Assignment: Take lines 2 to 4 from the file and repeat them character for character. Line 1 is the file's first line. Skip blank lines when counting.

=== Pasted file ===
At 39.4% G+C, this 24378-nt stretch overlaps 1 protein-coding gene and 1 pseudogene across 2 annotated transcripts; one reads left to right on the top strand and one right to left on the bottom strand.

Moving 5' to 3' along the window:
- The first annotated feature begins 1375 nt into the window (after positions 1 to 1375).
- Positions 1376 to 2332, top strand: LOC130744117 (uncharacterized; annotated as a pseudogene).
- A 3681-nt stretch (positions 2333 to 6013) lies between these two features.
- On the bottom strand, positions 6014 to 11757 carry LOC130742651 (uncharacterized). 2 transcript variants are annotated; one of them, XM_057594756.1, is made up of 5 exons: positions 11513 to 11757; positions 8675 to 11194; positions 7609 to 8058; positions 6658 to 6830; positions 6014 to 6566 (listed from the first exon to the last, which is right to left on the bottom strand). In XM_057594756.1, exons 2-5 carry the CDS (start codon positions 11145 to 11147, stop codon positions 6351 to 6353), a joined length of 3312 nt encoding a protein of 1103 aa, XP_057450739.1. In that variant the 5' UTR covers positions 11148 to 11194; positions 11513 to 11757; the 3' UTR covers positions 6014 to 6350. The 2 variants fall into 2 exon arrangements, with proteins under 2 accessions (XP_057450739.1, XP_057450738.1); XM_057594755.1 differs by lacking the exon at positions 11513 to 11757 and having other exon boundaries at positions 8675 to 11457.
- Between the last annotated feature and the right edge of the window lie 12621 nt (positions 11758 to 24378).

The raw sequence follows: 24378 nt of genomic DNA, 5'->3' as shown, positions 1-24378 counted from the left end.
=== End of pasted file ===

Moving 5' to 3' along the window:
- The first annotated feature begins 1375 nt into the window (after positions 1 to 1375).
- Positions 1376 to 2332, top strand: LOC130744117 (uncharacterized; annotated as a pseudogene).